A new exotic invasive fly, Atherigona reversura, also known as the bermudagrass stem maggot, was discovered in Georgia damaging bermudagrass pasture and hay fields. This is the first record of this species in North America and may represent a new serious pest of bermudagrass forage crops and turf.


Bermudagrass is the most widely grown grass for forage, pasture and hay production in the coastal plain region of the southeastern U.S. Bermudagrass also is widely used as a turf grass in the southern U.S. and around the world and represents the bulk of sod grown in Georgia, a crop worth an estimated $116 million in 2009. In July of 2010, extensive damage to bermudagrass pastures was reported by county agents in southern Georgia. The damage consisted of the death of top leaves and growing point of infested stems in a manner that had not been observed before. Many fields were heavily infested and gave the appearance of frost or cold damage. The damage was quickly associated with very small stem-boring maggots.


Maggots are almost always the larval stages of various species of flies. Infested plants were collected and held in the laboratory to rear adult flies for identification. Infested pastures also were sampled to collect adult files. After several weeks a small gray and brown fly was recovered. It did not correspond with any previously reported pest of bermudagrass in Georgia. Adult flies were submitted to the University of Georgia Museum of Natural History for species identification, where Dr. Cecil Smith identified the flies as members of the family Muscidae but could not make a definitive species identification. Specimens were sent for identification to the Smithsonian Institution, and ultimately to Dr. A. C. Pont at the British Museum, the leading world expert on muscid flies. : The flies were identified as Atherigona reversura. This species is native to Asia. Its presence in Georgia is the first record of this species in North America and represents a new exotic invasive species. The common name used in Asia is the bermudagrass stem maggot. Subsequent reports in August and September revealed that A. reversura now occurs throughout southern Georgia and also is present in northern Florida and parts of Alabama and South Carolina. Several on-farm trials with registered insecticides found that a single application only reduced infestations for short time. We also observed a noticeable difference in damage levels among bermudagrass varieties.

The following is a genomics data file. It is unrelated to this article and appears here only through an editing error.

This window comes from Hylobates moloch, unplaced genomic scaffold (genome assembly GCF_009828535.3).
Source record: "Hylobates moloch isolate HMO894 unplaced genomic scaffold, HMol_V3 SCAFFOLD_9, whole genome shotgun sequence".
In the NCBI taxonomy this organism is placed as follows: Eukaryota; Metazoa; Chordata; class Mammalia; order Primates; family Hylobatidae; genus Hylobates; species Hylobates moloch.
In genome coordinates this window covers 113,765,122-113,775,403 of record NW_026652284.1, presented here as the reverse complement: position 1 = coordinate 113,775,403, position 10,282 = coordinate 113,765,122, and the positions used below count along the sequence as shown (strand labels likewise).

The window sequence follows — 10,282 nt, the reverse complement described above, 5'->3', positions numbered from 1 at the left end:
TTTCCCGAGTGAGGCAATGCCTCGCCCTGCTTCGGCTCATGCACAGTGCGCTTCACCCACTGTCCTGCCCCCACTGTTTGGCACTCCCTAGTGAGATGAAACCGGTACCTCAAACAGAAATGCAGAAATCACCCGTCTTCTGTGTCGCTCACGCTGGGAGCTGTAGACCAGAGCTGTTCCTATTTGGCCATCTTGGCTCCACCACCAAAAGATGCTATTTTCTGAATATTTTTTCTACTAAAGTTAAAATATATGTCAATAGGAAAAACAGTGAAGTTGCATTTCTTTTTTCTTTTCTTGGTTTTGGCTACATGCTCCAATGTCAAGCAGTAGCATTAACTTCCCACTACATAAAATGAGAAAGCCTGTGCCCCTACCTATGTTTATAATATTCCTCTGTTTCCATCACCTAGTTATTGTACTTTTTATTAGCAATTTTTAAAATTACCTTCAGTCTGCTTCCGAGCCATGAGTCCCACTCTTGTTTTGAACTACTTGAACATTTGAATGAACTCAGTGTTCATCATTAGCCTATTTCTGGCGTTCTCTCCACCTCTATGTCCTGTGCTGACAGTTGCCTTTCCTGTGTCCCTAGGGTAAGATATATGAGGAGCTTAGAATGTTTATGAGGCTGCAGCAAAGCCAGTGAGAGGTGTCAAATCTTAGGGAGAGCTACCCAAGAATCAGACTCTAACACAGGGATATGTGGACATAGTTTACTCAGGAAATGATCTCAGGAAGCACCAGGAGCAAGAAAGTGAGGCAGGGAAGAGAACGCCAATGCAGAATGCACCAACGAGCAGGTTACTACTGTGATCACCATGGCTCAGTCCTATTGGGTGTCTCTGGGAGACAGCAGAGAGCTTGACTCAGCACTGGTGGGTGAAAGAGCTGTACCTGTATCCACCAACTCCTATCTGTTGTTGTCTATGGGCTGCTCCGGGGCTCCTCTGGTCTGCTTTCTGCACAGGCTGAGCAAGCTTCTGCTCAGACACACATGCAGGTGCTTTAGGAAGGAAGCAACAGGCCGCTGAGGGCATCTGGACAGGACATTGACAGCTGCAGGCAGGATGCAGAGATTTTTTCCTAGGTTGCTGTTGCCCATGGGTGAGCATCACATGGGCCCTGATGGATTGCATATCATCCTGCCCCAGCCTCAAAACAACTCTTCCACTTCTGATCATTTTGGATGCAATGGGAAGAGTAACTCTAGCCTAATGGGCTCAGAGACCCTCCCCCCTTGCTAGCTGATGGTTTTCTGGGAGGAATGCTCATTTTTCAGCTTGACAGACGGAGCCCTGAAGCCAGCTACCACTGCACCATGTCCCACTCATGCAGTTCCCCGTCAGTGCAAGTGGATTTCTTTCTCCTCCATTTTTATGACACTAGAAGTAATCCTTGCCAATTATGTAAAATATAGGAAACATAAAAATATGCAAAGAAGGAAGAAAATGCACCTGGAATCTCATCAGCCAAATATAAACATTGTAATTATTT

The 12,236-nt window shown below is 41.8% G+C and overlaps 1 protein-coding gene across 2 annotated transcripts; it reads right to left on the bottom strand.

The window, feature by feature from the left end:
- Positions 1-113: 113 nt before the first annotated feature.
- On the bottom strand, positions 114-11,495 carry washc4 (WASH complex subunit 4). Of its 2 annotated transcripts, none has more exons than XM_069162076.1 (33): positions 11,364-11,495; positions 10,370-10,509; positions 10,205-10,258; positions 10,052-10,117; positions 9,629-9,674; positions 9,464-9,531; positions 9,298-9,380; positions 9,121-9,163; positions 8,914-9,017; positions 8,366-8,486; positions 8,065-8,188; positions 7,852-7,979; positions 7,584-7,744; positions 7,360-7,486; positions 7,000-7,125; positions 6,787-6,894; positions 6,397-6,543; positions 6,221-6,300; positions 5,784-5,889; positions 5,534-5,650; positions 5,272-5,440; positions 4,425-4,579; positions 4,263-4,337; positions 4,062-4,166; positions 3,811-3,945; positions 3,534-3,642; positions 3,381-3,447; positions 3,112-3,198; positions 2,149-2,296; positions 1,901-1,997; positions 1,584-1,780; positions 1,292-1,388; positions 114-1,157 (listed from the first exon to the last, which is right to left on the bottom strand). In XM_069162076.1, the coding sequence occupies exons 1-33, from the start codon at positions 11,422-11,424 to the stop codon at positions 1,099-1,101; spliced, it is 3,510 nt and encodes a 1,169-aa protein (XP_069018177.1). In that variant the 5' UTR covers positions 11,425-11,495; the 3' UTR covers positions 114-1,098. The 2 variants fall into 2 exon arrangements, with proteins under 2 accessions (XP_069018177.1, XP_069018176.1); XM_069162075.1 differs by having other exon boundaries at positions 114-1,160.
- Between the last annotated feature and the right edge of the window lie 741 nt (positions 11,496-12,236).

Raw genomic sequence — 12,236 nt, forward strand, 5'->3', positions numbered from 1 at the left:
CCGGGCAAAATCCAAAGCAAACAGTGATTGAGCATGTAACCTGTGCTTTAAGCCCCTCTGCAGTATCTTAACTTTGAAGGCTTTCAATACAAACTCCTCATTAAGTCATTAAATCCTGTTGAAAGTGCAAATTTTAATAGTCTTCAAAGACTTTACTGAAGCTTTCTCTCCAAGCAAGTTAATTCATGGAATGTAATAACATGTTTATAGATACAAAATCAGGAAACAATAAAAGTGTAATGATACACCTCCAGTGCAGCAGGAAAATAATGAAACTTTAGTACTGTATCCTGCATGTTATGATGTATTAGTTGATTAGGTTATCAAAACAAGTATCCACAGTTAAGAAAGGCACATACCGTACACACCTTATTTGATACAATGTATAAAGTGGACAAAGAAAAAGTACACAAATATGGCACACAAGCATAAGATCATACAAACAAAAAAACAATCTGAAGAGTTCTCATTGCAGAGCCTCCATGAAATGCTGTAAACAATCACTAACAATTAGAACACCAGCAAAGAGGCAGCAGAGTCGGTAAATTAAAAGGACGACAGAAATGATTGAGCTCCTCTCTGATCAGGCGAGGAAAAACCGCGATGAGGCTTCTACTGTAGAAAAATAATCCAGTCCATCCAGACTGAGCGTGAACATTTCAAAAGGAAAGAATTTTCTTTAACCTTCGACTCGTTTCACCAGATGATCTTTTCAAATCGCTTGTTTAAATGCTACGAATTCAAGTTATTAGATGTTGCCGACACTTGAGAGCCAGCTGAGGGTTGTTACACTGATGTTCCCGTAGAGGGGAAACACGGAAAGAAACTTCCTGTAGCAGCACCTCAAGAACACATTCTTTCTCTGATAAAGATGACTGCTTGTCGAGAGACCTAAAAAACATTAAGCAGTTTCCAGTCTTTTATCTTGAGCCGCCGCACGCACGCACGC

We are planning a series of laboratory and field research studies for next season to examine the biology and methods of control of this new pest of bermudagrass.

State Issue

Agricultural Profitability and Sustainability


  • Year: 2010
  • Geographic Scope: Multi-State/Regional
  • County: Tift
  • Program Areas:
    • Agriculture & Natural Resources


    Hudson, William G.


CAES Collaborator(s)

  • Buntin, G. David
  • Smith, Cecil L

Non-CAES Collaborator(s)

  • Anderson, Bill, Bill.Anderson@ars.usda.gov
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